We must demand more from Archbishop Chaput – more transparency, more support for legislative change, and more accountability.
While many Philadelphia Catholic pundits are cheering the recent appointment of Denver Archbishop Chaput to replace Cardinal Rigali, victims remain rightfully wary. We’ve seen first hand how easy it is for church officials replace a priest, vicar general, or bishop and then claim that a local abuse crisis is “over.”
But as we all know, Philadelphia’s crisis is far from over.
No one can predict the future. But after a careful examination of Archbishop Charles Chaput’s career in Denver, we implore Catholics to be wary, law enforcement to remain vigilant, and law makers to never lose sight of the recommendations that the most recent grand jury report made earlier this year – especially since Chaput has acknowledged he hasn’t read the 2005 report, and refuses to comment on whether he has even glanced at the 2011 document (more on that below).
During this tenure in Denver, Chaput was cheered by many for what a “progressive” view on dealing with abuse in the church. The truth was far different. Far, far different.
In 2006, when Colorado legislators tried to expand archaic statutes of limitations for victims of child sexual abuse, including a civil window for older victims, Chaput spent hundreds of thousands of dollars and used the pulpit to kill the legislation. In 2008 when another bill was proposed in the legislature, his (paid) spokespeople called the laws “inherently unfair,” even though an integral part of the law completely removed the civil statute of limitations for all children who were sexually abused from 2008 onward. What about that is unfair?
While fighting the legislation, Chaput played a game well known in politics: “I’m bad, but so are they.” To do this, his lawyers did a simple search of Colorado public school teachers who has been arrested for sexual abuse. Then they put the names in a list, publicized it, and then claimed that Chaput had unearthed a scandal of molestation in the public education system. The PR stunt was a slap in the face of clergy sex abuse survivors. Why? Because the teachers on Chaput’s list were already exposed and arrested, unlike the vast majority of the predator clerics in the Catholic church. The teachers on Chaput’s list were not carefully hidden by their superiors, shuttled from parish to parish, covered-up by church officials, and allowed to molest more kids.
In fact, according to Bishop-Accountability.org, the leading database of documents chronicling the sex abuse crisis in the US Catholic Church, Chaput has been less than forthcoming in naming accused clergy. In 2004, when the first national John Jay study on abusive priests was released, Chaput fudged the math. He only reported diocesan priests, and didn’t submit any information on religious order priests who – like himself – make up more than half of the priests in the diocese. (Remember, Chaput is a religious order priest, a Capuchin OFM). Then, he only submitted the names of priests that the diocese had “confirmed” had abused kids, not the number of total accusations. That sounds oddly similar to the problem in Philadelphia, when Cardinal Rigali said that no molesting priests were in ministry, just months before the grand jury found 37 accused priests working in parishes.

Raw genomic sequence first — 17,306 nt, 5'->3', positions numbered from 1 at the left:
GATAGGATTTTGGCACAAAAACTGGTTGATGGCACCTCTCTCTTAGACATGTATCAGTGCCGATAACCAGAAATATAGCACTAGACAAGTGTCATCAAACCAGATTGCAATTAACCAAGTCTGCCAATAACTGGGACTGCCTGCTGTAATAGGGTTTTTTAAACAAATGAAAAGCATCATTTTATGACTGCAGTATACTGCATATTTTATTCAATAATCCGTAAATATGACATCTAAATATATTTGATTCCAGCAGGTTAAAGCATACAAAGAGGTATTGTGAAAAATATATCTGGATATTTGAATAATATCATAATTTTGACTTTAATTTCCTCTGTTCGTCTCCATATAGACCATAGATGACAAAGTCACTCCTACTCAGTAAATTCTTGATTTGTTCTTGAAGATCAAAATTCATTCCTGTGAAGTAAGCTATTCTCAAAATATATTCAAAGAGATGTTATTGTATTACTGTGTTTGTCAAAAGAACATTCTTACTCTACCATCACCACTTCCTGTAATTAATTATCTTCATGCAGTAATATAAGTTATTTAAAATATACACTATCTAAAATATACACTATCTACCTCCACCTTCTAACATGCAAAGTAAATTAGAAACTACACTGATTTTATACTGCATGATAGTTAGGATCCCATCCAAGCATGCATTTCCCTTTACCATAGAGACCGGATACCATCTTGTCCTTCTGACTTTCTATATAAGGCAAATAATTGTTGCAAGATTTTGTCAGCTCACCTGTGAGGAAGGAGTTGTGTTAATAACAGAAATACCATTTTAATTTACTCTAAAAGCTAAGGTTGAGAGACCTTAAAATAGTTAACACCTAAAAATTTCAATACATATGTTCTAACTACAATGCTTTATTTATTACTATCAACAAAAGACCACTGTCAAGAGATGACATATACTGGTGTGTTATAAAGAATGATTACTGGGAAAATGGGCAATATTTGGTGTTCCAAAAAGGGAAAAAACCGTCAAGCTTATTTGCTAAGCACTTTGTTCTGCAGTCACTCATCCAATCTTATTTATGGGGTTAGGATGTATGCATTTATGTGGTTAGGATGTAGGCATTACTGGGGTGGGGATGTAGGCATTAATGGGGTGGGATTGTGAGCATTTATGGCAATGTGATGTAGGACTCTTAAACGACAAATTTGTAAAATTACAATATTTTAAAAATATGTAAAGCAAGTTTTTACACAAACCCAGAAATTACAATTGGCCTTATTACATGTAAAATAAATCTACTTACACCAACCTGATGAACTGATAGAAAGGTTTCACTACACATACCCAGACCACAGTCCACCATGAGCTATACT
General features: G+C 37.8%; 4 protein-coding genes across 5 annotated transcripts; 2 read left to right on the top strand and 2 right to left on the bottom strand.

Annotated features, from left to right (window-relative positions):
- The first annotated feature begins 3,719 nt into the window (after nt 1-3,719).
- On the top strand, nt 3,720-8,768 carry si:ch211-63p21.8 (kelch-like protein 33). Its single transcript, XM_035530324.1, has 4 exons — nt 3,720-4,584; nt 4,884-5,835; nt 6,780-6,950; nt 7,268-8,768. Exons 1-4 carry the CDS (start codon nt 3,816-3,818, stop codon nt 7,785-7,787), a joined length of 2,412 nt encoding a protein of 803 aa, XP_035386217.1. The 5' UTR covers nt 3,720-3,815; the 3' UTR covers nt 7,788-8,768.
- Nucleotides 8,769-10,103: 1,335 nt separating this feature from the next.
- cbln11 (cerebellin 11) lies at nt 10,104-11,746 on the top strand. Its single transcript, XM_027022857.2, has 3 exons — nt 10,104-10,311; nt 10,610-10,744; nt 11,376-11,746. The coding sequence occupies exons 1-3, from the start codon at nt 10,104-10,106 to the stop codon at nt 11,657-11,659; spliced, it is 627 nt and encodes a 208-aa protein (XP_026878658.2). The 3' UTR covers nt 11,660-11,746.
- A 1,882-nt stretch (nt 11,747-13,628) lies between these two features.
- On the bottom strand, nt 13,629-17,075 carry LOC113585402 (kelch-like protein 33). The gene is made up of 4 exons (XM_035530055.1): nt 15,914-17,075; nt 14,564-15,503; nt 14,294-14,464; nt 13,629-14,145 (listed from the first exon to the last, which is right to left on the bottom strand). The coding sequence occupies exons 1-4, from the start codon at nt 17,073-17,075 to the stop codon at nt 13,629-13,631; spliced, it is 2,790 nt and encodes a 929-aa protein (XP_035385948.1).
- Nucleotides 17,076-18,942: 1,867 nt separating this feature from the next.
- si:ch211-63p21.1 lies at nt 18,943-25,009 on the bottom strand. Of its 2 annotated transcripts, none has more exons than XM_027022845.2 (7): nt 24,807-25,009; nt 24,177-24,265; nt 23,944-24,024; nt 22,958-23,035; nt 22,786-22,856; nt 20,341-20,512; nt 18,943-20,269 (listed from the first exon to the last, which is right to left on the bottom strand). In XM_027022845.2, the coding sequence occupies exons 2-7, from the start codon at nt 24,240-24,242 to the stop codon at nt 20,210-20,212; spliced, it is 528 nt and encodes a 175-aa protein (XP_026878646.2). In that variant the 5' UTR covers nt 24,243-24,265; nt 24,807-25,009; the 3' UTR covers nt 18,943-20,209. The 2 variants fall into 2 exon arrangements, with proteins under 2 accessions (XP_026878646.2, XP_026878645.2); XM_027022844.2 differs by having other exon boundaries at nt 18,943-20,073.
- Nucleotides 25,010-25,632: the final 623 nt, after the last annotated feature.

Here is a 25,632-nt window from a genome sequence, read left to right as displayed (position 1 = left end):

In 2009, when Katia Birge, an adult victim of rape, came forward to tell diocese officials how she was abused by a diocese volunteer, Juan Carlos Hernandez, she was vilified in the press. Blaming the victim is an old and tired game. Fortunately in this case, it did not work. In the process of her battle, the media discovered that the Archdiocese of Denver did no background checks on volunteers who take adults and children on trips. Chaput also refused to confirm if he did background checks on domestic priests.
Child victims of abusive priests such as Leonard Abercrombie (who molested numbers of children, including three brothers) and Harold White (who abused his own godson) have had to endure far worse. It hasn’t been a picnic in the Archdiocese of Denver.
Finally, and probably most disturbing, Chaput has admitted that he has not read the 2005 Philadelphia Grand Jury report. There has been no confirmation as to whether he has read the 2011 report. How can anyone lead an Archdiocese if crisis if they refuse to acknowledge and study the key documents that exposed at least 37 perpetrators in ministry?
Philadelphia is at a crossroads. The latest grand jury report was a tipping point – handing down indictments, vindicating victims, and pushing for serious legislative change. Catholics are rightfully outraged. But we urge them to not become complacent. Instead, they must demand more from Archbishop Chaput – more transparency, more support for legislative change, more accountability – than has ever been asked from any other Philly cleric.
The only way that children will be protected now and in the future and the only way that victims will heal is if everyone – law enforcement, Catholics and legislators – remain vigilant, demand change and enforce transparency. We – victims, children and the larger community – cannot afford a Rigali in Chaput’s clothing.